Originally published: 15.09.15
If anyone reads this blog …it’s going to cause a little upset….I predict.
I’m tired of the two communities that talk about fatness the most…and the EXTREMES that they go to in order to protect their “safe” spaces or their status quos. Those communities are the fat shamers vs. the extreme size acceptance/HAES believers.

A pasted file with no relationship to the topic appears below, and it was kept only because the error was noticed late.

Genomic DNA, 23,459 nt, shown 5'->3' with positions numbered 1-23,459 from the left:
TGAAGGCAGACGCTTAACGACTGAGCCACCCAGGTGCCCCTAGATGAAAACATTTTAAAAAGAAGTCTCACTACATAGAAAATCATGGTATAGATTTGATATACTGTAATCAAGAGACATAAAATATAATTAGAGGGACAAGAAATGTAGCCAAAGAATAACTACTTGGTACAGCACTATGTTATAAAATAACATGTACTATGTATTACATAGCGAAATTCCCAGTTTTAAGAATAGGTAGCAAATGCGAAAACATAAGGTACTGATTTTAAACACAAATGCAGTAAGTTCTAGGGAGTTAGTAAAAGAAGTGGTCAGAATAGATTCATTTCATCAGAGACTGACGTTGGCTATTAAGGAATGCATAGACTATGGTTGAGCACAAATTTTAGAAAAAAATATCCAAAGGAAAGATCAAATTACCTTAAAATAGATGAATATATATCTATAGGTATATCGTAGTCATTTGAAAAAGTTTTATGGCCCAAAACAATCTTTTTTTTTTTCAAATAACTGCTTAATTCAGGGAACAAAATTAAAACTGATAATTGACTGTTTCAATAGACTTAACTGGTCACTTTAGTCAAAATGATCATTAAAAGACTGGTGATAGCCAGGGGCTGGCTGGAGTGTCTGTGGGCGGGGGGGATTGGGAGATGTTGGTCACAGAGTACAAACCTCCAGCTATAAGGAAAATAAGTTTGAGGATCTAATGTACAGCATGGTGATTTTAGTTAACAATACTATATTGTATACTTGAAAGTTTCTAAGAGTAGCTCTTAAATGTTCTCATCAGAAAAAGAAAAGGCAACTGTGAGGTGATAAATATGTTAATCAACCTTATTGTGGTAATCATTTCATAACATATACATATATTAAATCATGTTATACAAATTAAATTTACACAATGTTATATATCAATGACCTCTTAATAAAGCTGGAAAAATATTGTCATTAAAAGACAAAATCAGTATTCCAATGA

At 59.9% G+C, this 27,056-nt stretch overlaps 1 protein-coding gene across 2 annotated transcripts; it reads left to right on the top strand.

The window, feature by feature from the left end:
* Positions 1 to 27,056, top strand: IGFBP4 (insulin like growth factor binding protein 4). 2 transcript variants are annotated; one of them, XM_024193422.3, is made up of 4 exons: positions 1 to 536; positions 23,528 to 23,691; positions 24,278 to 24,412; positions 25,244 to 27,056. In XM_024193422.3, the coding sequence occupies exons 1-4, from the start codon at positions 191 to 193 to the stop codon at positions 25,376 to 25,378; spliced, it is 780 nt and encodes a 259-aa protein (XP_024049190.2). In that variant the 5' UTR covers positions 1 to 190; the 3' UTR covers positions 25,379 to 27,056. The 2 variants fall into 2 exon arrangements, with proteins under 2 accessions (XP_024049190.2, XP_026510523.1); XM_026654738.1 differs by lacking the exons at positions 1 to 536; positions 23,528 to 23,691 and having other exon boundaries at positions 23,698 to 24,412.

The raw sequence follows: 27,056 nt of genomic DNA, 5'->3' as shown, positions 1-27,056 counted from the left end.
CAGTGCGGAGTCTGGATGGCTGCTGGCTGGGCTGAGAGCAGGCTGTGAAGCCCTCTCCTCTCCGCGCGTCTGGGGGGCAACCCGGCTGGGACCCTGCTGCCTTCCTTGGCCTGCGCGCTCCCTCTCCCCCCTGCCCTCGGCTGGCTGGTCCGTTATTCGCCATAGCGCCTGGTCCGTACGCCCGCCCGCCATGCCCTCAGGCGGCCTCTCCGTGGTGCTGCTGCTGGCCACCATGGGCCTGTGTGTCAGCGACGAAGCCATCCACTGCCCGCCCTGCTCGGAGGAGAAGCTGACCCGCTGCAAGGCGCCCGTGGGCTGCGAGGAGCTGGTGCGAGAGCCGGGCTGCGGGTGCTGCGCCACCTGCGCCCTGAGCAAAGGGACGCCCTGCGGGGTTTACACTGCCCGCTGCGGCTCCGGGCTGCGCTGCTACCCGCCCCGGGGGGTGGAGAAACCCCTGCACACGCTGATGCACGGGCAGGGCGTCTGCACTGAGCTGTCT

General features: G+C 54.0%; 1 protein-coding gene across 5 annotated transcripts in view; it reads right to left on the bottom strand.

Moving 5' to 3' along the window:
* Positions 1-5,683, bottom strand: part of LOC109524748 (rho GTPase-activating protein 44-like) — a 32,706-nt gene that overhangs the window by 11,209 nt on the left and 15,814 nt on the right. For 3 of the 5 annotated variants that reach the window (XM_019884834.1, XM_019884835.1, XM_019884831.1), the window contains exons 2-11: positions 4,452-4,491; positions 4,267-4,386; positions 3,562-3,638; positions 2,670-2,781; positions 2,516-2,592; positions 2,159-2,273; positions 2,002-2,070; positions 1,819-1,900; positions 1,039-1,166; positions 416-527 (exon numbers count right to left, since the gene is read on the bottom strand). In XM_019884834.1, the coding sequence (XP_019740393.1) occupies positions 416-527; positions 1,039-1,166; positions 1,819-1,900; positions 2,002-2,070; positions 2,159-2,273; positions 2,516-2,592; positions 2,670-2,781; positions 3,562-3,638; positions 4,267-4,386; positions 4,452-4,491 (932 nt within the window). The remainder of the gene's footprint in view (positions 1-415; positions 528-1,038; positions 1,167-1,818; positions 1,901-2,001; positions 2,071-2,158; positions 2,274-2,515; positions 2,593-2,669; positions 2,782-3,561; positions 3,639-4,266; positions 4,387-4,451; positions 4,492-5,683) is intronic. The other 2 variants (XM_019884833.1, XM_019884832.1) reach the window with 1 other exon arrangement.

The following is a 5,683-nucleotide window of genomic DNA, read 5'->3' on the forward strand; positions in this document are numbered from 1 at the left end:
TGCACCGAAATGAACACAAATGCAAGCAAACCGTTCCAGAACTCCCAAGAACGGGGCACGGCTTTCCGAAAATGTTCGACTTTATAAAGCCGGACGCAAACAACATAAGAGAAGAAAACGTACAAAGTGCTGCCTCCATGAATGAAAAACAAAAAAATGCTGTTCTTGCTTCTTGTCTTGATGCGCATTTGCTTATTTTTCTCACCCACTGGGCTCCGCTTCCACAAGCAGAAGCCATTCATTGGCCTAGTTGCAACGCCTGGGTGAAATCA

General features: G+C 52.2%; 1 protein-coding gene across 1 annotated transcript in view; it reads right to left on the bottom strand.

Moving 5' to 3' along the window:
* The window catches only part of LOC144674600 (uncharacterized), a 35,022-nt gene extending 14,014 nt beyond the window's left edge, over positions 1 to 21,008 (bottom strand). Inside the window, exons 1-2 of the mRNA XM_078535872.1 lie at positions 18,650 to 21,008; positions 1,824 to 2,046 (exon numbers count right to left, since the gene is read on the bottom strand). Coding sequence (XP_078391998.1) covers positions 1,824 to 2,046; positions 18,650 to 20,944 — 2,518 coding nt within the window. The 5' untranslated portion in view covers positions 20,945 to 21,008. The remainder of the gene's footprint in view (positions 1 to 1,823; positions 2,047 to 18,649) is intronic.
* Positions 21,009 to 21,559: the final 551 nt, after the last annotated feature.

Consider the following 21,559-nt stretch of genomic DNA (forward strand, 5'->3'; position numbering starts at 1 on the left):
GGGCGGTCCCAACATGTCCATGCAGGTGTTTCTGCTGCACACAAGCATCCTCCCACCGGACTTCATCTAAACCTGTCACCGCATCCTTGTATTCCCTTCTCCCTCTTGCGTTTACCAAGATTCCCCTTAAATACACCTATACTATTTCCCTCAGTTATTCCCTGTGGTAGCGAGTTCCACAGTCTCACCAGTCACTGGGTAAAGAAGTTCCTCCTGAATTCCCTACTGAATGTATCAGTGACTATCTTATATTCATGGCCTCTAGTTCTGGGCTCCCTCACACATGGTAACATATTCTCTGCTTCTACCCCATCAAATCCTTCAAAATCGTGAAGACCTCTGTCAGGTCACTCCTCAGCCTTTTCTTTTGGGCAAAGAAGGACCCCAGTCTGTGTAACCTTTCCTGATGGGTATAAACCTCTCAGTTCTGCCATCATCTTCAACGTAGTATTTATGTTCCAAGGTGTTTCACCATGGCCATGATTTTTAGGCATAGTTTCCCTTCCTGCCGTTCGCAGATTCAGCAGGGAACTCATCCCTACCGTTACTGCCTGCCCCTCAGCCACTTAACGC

Fat shamers believe that fat people are a problem because they are ….fat. They believe that all fat people have personality defects that cause them to gain weight. These defects include laziness, bad hygiene, over eating and a lack of intelligence or self love/worth. Fat shamers also believe that every fat person is dealing with potential life threatening illnesses and often use the correlation between size and things like diabetes and heart disease to further stigmitize and harm fat people. At the end of the day …fat shamers don’t want to see fat people. They don’t believe that fat people have the right to be visible, to take up space, to have a voice, to not be abused etc. Fat shamers will demand a fat person become thin before that fat person is given a legitimate voice, before they are even allowed to speak up on their own behalf or ask people who are hurting them to stop. Fat shamers are EXTREME but they make up a huge part of our culture. They are the ones who believe in maintaining the traditional idealized standards of health and beauty and they will not be told anything that competes with that standard….whether it is true and factual or not. Fat shamers actually contribute to dysfunctional relationships that people have with food, and the cultural fear of fat. And make no bones about it, there is a huge difference between a fat model (showing off underwear, work clothes dresses) and someone who promotes a lifestyle. Fat people have to buy clothes. PERIOD. so getting mad that they want choices in their clothes and people who look like them to model said clothes…is irrational and bigoted. A lifestyle is what you do. The only thing a fat model is glorifying is the wearing of fashionable clothes and the purchase thereof. No one looks at a fat model and thinks hmmmmm I wonder how I can look like that. It is simply NOT the way our society works. We have chosen thinness as our obsession and a few fat models in lingere or a pair of jeans is not going to miraculously change that. But if a fat teen can find a shirt that fits her well or a fat mom can find a pair of jeans she can play with her kids in because of an AD, then I’d say, we’ve promoted the buying of clothes. No one goes after burger king ads for glorifying obesity when they present a new triple decker (probably more than 1500 calories for the sandwich alone). Or the family eating at BK…but a fat person in clothes glorifies obesity?! No honey. You’re prejudice. You aren’t concerned because you’d be writing letters to food companies and not commenting on articles about fat people wanting better clothing options. But you tried it.